The Power and Purpose of International Law

Mary Ellen O'Connell

Oxford University Press, 2008

The Power and Purpose of International Law seeks to provide an accurate account of the important role of international law and amid such challenges as the impact of the Afghan and Iraq wars, the use of torture and secret detention, Guantanamo, climate change, nuclear proliferation, weakened international institutions, and other issues related directly or indirectly to international law.

Mary Ellen O'Connell explains the purpose of international law and the power it has to achieve that purpose. International law supports order in the world and the attainment of humanity's fundamental goals of peace, prosperity, respect for human rights, and protection of the natural environment. These goals can best be realized through international law, which uniquely has the capacity to bind even a superpower of the world.

By exploring the roots and history of international law, and by looking at specific events in the history of international law, this book demonstrates the why and the how of international law and its enforcement. It directly confronts the notion that international law is "powerless" and that working within the framework of international law is useless or counter-productive. As the world moves forward, it is critical that both leaders and their citizens understand the true power and purpose of international law and this book creates a valuable resource for them to aid their understanding. It uses a clear, compelling style to convey topical, informative and cutting-edge information to the reader.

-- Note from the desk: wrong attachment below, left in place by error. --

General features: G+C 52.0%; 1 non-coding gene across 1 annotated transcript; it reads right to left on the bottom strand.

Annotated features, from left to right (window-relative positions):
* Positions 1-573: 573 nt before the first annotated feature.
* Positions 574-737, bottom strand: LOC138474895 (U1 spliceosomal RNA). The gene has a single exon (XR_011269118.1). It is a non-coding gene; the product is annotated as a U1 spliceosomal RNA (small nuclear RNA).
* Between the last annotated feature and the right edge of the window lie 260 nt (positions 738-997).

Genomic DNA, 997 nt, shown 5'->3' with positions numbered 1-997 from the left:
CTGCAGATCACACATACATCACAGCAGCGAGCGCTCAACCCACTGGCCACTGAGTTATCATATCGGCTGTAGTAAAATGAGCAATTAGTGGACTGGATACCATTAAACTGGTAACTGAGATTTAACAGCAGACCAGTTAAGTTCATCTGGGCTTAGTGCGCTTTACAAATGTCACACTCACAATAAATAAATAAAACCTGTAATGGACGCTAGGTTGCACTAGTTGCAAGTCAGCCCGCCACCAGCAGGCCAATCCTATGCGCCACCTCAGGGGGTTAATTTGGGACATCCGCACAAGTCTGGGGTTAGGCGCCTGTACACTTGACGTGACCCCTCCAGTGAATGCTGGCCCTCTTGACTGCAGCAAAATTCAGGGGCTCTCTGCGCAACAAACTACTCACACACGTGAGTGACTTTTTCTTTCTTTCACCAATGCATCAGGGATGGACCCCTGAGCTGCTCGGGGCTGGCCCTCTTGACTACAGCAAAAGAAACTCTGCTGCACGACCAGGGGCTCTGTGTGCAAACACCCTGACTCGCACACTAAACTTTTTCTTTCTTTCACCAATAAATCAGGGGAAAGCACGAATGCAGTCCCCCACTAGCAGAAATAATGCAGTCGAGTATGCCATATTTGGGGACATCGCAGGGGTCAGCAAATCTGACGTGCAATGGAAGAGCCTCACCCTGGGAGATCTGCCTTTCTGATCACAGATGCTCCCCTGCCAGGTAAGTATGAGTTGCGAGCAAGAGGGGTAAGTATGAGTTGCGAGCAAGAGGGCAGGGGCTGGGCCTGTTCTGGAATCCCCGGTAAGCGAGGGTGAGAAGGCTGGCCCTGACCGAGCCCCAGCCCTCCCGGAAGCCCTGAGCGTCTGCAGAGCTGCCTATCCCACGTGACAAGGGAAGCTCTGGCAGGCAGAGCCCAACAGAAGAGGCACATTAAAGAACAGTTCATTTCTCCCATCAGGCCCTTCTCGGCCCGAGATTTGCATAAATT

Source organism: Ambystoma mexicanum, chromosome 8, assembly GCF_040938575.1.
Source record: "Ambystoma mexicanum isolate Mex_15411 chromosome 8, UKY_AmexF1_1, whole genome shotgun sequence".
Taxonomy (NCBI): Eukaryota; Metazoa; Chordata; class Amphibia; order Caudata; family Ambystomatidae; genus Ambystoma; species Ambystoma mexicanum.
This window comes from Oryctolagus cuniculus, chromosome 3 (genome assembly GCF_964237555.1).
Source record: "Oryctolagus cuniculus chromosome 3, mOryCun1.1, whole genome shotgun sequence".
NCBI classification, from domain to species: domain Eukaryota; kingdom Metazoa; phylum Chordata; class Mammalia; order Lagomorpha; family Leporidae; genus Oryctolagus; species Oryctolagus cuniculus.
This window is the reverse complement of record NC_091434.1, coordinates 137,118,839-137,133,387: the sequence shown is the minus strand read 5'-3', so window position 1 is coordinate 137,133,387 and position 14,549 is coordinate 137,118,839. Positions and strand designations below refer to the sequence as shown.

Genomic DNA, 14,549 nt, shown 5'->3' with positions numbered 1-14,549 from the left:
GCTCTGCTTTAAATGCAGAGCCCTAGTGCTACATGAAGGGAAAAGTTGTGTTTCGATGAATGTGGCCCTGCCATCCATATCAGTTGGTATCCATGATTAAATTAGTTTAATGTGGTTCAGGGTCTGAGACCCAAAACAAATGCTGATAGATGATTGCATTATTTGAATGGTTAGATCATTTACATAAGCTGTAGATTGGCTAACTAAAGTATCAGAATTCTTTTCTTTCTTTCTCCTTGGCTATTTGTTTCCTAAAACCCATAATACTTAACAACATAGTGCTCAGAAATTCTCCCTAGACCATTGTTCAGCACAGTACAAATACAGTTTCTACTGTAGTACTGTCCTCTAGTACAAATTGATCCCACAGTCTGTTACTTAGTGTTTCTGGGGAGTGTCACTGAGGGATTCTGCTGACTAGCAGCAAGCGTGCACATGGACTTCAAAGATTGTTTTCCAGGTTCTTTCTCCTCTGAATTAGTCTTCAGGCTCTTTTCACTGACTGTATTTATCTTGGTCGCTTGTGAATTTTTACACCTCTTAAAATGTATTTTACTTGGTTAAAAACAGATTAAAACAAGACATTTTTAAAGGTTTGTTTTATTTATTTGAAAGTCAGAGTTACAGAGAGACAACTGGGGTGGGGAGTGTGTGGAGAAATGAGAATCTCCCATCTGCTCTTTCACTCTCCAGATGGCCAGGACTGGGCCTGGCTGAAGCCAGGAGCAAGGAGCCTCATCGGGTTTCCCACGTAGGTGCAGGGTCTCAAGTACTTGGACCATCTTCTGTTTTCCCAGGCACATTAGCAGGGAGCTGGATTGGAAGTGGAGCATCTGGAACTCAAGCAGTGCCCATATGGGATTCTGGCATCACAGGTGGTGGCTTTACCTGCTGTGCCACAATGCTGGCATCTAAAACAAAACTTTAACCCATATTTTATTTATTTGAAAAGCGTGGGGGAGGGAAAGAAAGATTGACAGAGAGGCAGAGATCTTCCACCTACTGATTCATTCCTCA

"A lucid modern analysis of the perennial great question about international law: international it is, but is it law? That question recently has been pressed with acerbic pertinacity; Professor O'Connell answers with informed vigor."
— Stephen M. Schwebel, President of the International Court of Justice (1997-2000)

"Professor Mary Ellen O'Connell adds her fresh views and clear-eyed vision to the battle to have America take international law seriously. Concomitantly, her message points to the way a new administration in Washington could hope to have the world take America's leadership seriously."
— Thomas Franck, Murry and Ida Becker Professor of Law Emeritus, New York University School of Law and co-author of The Law and Practice of the United Nations (OUP 2007)

"A brave, and sadly necessary, affirmation that the Rule of Law is an essential precondition for civilised life, even in nations whose leaders may think that they have no immediate need for it."
— Vaughn Lowe, Chichele Professor of Public International Law, All Souls College, Oxford University and author of International Law (OUP 2007)